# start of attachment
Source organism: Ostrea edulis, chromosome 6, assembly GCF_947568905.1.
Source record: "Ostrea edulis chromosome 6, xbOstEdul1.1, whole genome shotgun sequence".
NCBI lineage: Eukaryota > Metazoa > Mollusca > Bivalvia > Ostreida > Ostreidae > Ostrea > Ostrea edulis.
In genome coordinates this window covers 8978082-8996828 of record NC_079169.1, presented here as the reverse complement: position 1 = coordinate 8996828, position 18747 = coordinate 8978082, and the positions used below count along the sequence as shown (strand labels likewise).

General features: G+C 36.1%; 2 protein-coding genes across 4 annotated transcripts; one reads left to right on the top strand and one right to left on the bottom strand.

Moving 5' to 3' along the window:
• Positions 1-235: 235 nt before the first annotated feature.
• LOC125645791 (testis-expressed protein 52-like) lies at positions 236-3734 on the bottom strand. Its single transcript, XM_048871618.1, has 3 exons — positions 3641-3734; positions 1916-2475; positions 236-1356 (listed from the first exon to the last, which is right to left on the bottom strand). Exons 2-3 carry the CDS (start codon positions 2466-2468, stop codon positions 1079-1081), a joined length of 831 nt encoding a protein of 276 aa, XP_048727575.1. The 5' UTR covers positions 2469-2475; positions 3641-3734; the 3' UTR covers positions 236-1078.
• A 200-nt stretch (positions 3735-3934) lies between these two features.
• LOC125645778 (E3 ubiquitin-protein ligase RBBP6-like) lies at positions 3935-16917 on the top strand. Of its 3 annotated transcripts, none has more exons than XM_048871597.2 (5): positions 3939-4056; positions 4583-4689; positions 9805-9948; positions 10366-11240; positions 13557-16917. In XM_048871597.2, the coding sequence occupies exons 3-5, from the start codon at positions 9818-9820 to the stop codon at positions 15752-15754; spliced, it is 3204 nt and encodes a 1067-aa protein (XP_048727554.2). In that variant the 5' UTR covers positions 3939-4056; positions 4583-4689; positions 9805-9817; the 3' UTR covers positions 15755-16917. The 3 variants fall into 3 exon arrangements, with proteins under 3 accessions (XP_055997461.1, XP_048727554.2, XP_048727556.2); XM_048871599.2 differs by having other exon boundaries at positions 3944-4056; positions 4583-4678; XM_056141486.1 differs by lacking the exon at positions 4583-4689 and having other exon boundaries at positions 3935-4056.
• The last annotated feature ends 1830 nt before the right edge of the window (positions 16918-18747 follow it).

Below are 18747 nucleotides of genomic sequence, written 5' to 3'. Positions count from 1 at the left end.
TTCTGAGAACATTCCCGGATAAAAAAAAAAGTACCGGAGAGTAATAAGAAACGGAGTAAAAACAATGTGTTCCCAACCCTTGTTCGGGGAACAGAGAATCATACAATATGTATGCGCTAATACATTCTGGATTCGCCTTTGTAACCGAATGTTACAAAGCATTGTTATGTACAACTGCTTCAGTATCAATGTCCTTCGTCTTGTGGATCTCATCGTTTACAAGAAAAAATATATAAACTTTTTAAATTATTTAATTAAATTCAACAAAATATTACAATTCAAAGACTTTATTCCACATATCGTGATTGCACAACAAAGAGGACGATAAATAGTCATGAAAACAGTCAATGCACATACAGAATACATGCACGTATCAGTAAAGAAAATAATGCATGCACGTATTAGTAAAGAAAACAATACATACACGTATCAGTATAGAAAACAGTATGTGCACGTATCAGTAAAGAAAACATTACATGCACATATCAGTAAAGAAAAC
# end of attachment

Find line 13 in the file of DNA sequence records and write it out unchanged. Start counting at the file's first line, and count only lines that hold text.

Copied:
TTCTGAGAACATTCCCGGATAAAAAAAAAAGTACCGGAGAGTAATAAGAAACGGAGTAAAAACAATGTGTTCCCAACCCTTGTTCGGGGAACAGAGAATCATACAATATGTATGCGCTAATACATTCTGGATTCGCCTTTGTAACCGAATGTTACAAAGCATTGTTATGTACAACTGCTTCAGTATCAATGTCCTTCGTCTTGTGGATCTCATCGTTTACAAGAAAAAATATATAAACTTTTTAAATTATTTAATTAAATTCAACAAAATATTACAATTCAAAGACTTTATTCCACATATCGTGATTGCACAACAAAGAGGACGATAAATAGTCATGAAAACAGTCAATGCACATACAGAATACATGCACGTATCAGTAAAGAAAATAATGCATGCACGTATTAGTAAAGAAAACAATACATACACGTATCAGTATAGAAAACAGTATGTGCACGTATCAGTAAAGAAAACATTACATGCACATATCAGTAAAGAAAAC